Sunday, July 10, 2016

The Fashion Supply Chain

An infographic showing the different components of a supply chain.

The Fashion Supply Chain

The phrase “supply chain” refers to the back end of any business that sells goods.  In earlier days, the fashion supply chain was relatively simple. One example of this was mentioned in Vogue’s article “The Clothing Insurrection: It’s Time to Take On the Fashion Supply Chain.” That example being that a farmer shears his sheep for wool; a village weaver makes it into fabric; the tailor buys the fabric and sews a garment for a local gentleman. Nowadays, this process, as you can probably guess, is not so simple. Goods are now be shipped by air or cargo ships to warehouses all over the world and then back out again in order to get them into the hands of a single shopper or retailer. This whirlwind supply chain is all happening with a single goal in mind: customer satisfaction.

The impacts of the fashion supply chain are high on humans, animals and the environment. Here are some examples:

  • People make our clothes. When the Rana Plaza factory collapsed in the Bangladesh capital last year more than 1000 garment workers were killed, twice as many were injured and 800 children were orphaned. Sadly, Rana Plaza is not the only example of wide-scale factory deaths, nor the only example of social inequality along the value chain. Negative social impacts occur at every stage, from the farmers who grow the cotton, to those who stitch the logos. For making a $100 pair of trainers, the factory worker will receive just 50 cents.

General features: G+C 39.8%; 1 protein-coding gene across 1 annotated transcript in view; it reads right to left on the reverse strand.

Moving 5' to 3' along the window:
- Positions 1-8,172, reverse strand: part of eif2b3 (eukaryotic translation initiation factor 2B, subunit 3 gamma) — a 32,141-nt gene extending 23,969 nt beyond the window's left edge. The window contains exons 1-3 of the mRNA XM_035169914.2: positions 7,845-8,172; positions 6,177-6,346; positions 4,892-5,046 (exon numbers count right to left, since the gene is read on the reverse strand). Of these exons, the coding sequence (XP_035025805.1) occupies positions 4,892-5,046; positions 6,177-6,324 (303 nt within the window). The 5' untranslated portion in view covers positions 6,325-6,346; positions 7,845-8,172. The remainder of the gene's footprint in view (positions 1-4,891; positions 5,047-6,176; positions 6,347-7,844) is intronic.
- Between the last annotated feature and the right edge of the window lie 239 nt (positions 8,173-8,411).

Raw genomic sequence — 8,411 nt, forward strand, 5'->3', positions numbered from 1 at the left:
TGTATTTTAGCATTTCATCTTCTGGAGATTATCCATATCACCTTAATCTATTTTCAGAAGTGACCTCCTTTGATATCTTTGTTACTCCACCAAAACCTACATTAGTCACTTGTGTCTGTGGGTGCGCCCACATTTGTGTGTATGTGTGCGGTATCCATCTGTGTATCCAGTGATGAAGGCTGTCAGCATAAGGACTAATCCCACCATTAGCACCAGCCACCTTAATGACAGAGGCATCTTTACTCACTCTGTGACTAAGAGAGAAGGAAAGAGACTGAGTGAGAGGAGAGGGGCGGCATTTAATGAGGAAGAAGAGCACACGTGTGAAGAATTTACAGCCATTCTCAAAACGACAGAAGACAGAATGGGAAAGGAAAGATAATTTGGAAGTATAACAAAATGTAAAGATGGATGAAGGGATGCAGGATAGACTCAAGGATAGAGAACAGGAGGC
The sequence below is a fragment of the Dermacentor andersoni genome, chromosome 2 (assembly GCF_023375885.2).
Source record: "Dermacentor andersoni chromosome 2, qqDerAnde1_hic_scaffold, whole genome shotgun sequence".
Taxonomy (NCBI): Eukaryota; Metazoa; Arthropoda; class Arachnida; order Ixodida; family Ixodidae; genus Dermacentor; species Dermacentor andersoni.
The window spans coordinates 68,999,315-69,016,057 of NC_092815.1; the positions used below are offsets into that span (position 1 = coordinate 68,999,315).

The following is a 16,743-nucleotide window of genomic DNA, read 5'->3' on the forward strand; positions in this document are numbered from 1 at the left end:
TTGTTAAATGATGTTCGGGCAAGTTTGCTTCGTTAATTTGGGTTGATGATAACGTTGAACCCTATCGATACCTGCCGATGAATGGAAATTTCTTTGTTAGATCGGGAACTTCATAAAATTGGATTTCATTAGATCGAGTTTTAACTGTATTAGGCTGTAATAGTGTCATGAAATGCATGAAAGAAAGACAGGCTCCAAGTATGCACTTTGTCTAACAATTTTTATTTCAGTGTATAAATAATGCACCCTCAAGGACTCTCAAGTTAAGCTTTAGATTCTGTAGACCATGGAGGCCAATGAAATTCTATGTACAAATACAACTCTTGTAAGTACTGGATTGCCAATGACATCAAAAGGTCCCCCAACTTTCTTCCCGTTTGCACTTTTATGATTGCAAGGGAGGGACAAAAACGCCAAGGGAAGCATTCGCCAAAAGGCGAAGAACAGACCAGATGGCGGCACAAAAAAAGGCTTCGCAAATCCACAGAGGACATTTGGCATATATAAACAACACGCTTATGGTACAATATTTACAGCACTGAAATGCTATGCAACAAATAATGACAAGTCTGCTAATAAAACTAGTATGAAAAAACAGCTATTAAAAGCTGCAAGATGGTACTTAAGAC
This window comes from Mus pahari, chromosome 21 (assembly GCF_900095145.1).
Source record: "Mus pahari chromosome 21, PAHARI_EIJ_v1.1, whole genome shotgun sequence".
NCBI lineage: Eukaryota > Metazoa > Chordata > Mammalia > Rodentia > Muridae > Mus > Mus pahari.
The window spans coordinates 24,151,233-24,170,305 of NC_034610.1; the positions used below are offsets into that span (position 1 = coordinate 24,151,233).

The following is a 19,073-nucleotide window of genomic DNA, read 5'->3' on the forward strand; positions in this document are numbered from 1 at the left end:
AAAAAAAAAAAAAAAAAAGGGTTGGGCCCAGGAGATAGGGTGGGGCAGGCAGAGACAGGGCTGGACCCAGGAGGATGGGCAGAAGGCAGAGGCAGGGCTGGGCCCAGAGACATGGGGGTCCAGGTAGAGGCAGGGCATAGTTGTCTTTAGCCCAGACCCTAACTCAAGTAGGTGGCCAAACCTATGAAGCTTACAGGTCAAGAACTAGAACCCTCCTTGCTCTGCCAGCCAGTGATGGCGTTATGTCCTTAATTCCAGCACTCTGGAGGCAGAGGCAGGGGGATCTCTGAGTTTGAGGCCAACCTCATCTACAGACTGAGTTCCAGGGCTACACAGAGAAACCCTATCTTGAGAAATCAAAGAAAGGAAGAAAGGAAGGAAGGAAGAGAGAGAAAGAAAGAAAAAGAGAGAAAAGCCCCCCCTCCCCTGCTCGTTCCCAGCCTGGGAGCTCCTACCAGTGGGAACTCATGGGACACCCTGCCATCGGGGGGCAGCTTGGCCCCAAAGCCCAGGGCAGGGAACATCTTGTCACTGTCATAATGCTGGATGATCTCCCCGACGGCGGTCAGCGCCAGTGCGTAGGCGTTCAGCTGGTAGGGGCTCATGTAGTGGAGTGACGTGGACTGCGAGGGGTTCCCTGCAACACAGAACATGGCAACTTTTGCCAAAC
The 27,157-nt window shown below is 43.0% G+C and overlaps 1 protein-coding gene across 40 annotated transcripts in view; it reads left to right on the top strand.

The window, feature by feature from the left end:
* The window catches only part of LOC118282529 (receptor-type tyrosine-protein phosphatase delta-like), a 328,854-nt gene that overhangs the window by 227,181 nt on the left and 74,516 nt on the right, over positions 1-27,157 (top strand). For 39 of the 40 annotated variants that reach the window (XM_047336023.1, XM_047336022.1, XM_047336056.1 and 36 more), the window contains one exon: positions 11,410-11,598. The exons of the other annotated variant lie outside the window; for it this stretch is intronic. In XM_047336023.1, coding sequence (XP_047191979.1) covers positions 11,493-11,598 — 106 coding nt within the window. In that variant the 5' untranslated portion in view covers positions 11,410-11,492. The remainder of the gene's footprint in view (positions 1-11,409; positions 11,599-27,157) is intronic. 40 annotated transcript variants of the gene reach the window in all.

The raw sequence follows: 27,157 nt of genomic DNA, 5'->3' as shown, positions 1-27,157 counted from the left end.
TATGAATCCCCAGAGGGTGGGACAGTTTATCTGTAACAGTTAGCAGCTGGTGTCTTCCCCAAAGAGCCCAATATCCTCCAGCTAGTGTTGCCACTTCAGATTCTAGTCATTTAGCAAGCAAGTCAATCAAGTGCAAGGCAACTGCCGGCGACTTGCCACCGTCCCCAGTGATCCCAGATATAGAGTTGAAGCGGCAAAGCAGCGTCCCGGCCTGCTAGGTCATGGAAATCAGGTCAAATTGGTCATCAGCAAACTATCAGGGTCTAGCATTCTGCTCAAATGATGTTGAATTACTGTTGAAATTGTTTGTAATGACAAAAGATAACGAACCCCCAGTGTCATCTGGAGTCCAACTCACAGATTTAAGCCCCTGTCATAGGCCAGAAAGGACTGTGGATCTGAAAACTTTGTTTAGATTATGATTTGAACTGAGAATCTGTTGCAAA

•  The need for fabrics like cashmere to be available at a reasonably price, has led to the vast overbreeding of goats which has thrown off delicate ecosystems which need a constant amount of vegetation.
  • Cotton, which is commonly referred to as “the fabric of our lives” is picked from farms all over the world and shipped back and forth over seas to be processed and dyed into colored fabric. Many cotton fabrics are treated with hazardous chemicals to improve their feel and are then packaged into plastic which end up in land fills, not to mention the shipping processes and factories put out a very high carbon load.

It is important for us, as consumers, to be mindful when buying clothing and thinking about who may be negatively affected by our purchases of cheap clothing as well as what goes in to the process of getting this clothing within our reach. It is also up to large clothing companies to make the necessary changes to their supply chains in order to reduce negative impacts on people, animals, recourses and the environment.


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